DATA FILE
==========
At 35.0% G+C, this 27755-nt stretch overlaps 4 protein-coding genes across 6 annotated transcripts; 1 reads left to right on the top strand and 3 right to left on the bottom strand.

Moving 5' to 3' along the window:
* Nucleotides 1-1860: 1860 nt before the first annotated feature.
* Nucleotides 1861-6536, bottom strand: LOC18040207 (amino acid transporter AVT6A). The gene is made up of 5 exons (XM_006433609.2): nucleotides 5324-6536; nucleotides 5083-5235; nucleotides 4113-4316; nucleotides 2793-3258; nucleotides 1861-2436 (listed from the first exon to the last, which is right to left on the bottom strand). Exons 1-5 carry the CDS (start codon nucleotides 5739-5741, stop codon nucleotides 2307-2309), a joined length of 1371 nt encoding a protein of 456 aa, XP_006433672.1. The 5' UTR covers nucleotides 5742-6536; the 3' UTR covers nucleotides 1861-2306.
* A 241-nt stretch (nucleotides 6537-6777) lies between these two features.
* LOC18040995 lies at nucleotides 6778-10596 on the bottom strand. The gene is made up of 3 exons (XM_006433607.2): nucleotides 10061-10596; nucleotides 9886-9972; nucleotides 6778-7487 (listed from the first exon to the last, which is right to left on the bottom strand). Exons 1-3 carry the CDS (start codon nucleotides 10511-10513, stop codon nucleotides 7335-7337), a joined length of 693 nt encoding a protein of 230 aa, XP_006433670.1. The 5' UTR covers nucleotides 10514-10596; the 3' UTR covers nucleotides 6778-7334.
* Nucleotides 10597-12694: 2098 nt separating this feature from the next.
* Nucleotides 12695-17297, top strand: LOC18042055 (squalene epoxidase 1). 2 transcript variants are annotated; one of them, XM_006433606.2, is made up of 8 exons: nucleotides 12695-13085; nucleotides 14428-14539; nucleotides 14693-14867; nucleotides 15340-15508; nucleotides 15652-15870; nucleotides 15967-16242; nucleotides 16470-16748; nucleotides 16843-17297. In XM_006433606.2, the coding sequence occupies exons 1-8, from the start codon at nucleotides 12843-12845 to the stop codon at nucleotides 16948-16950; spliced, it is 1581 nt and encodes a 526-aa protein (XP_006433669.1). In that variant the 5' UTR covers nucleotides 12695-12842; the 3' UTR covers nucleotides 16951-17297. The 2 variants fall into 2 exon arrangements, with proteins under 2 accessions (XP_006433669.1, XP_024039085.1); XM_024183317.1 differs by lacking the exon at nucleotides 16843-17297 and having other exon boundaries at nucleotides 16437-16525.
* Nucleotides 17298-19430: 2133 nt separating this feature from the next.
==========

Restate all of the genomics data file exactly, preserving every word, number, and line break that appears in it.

At 35.0% G+C, this 27755-nt stretch overlaps 4 protein-coding genes across 6 annotated transcripts; 1 reads left to right on the top strand and 3 right to left on the bottom strand.

Moving 5' to 3' along the window:
* Nucleotides 1-1860: 1860 nt before the first annotated feature.
* Nucleotides 1861-6536, bottom strand: LOC18040207 (amino acid transporter AVT6A). The gene is made up of 5 exons (XM_006433609.2): nucleotides 5324-6536; nucleotides 5083-5235; nucleotides 4113-4316; nucleotides 2793-3258; nucleotides 1861-2436 (listed from the first exon to the last, which is right to left on the bottom strand). Exons 1-5 carry the CDS (start codon nucleotides 5739-5741, stop codon nucleotides 2307-2309), a joined length of 1371 nt encoding a protein of 456 aa, XP_006433672.1. The 5' UTR covers nucleotides 5742-6536; the 3' UTR covers nucleotides 1861-2306.
* A 241-nt stretch (nucleotides 6537-6777) lies between these two features.
* LOC18040995 lies at nucleotides 6778-10596 on the bottom strand. The gene is made up of 3 exons (XM_006433607.2): nucleotides 10061-10596; nucleotides 9886-9972; nucleotides 6778-7487 (listed from the first exon to the last, which is right to left on the bottom strand). Exons 1-3 carry the CDS (start codon nucleotides 10511-10513, stop codon nucleotides 7335-7337), a joined length of 693 nt encoding a protein of 230 aa, XP_006433670.1. The 5' UTR covers nucleotides 10514-10596; the 3' UTR covers nucleotides 6778-7334.
* Nucleotides 10597-12694: 2098 nt separating this feature from the next.
* Nucleotides 12695-17297, top strand: LOC18042055 (squalene epoxidase 1). 2 transcript variants are annotated; one of them, XM_006433606.2, is made up of 8 exons: nucleotides 12695-13085; nucleotides 14428-14539; nucleotides 14693-14867; nucleotides 15340-15508; nucleotides 15652-15870; nucleotides 15967-16242; nucleotides 16470-16748; nucleotides 16843-17297. In XM_006433606.2, the coding sequence occupies exons 1-8, from the start codon at nucleotides 12843-12845 to the stop codon at nucleotides 16948-16950; spliced, it is 1581 nt and encodes a 526-aa protein (XP_006433669.1). In that variant the 5' UTR covers nucleotides 12695-12842; the 3' UTR covers nucleotides 16951-17297. The 2 variants fall into 2 exon arrangements, with proteins under 2 accessions (XP_006433669.1, XP_024039085.1); XM_024183317.1 differs by lacking the exon at nucleotides 16843-17297 and having other exon boundaries at nucleotides 16437-16525.
* Nucleotides 17298-19430: 2133 nt separating this feature from the next.